Wills Variation: 84 Year Old Second Spouse With Dementia

Wills Variation: 84 Year Old Second Spouse With Dementia

Philp v.  Philp Estate 2017 BCSC 625 in a wills variation claim awarded an 84 year old second spouse with dementia $300,ooo from an estate of $660,000 after a 35 year marriage.

The widower was a retired doctor who had contributed substantial sums of his money to his spouses horses breeding hobby farm throughout their marriage. He had approximately $600,000 of his own assets at the time of his wife’s death.

The plaintiff was severely demented and was living in a care facility at a cost of $7000 per month.

His wife had left him a life estate in her hobby farm that she had been given after her divorce from her first husband.

The court held that the wife had satisfied her legal obligation to her husband as per the leading case of Tataryn v Tataryn 1994 SCR 807, but she had failed to satisfy her moral obligation to provide for his maintenance and awarded him $300,000.

His claim was opposed by her 5 children from a first marriage.

The Moral Obligation

[56]        Summarizing the decision in Tataryn, Ballance J. made the following comments in Dunsdon v. Dunsdon, 2012 BCSC 1274 (CanLII) at para. 133:

[133]   All legal and moral claims should be satisfied where the magnitude of the estate permits. In cases where complete satisfaction of all claims is not possible, the competing claims are to be prioritized. Claims that would have been recognized as legal obligations during a testator’s lifetime should generally take precedence over moral claims:  Tataryn, at 823. The court must also weigh the competing moral claims and rank them according to their strength. While claims of independent adult children may be more tenuous than those of a spouse or dependent child, where the size of the estate permits, some provision should be made for them unless the circumstances negate such an obligation:  Tataryn, at 822 – 823.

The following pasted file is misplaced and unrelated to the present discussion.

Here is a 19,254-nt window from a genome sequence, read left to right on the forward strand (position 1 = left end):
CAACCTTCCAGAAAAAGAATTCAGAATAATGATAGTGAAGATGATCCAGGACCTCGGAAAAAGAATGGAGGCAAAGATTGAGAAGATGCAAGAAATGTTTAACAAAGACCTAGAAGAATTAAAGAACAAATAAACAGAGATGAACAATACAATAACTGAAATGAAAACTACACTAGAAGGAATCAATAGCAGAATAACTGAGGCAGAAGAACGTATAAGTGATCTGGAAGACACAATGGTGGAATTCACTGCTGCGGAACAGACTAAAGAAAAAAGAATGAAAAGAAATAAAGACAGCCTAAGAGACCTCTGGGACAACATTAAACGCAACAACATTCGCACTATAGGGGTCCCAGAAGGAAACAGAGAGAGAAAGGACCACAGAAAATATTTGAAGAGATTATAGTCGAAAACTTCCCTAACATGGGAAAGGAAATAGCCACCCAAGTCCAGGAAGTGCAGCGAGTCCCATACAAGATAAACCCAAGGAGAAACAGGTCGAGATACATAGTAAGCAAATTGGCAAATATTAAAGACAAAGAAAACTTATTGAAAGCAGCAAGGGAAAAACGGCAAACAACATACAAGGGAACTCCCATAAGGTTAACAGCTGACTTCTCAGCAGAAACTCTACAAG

[57]        In balancing the conflicting claims, the Court in Tataryn noted one should take into account the important changes consequent upon the death of the will-maker. As there is no longer a need to provide for the will-maker, the reasonable expectations may differ following a death than in a separation:  at 823.

[58]        The relevant time for determining whether the will-maker has made adequate provision for a spouse or child is at the date of his or her death — 2013 in this case.

[59]        The court may consider the circumstances of the plaintiff, including any reasonably foreseeable changes in the circumstances, as at the date of death, when determining whether adequate provision has been made.

[90]        Turning to the issue of her moral obligations, I note the comment in Bridger v. Bridger Estate, 2006 BCCA 230 (CanLII) at para. 20:

[20] … Tataryn recognizes that there is no clear legal standard to judge moral claims and the test is more nebulous where the surviving spouse is not strictly speaking a dependent spouse and the children are all financially independent adults. …

[91]        As set out in Eckford v. Vanderwood, 2014 BCCA 261 (CanLII) at para. 56, Dr. Philp’s deteriorating health, i.e. dementia, is not relevant to whether Mrs. Philp made adequate provision for him in her will; rather, only those circumstances existing or reasonably foreseeable at the time of the death of the will-maker are relevant. Evidence of cognitive decline “in or about the fall of 2014” was noticed by Ms. Isaak in her affidavit. This, however, was over a year after Mrs. Philp’s death, and therefore I find his condition was not reasonably foreseeable.

[92]        Kish noted at para. 60, the “claims of adult children do not and should not overshadow a testator’s moral duty to a spouse”, especially where the relationship is long. I agree with Saugestad at para. 123, that it is particularly difficult to assess cases where the deceased and surviving spouse have independent adult children from their first marriages.

[93]        Kish also noted at para. 61, however, that as set out in Tataryn, “testator autonomy is one of the two interests ‘protected’ by the WVA.” In this case the defendants argue that testator autonomy reflects Mrs. Philp’s clear attachment to the farm and her wish that it should devolve to her children.

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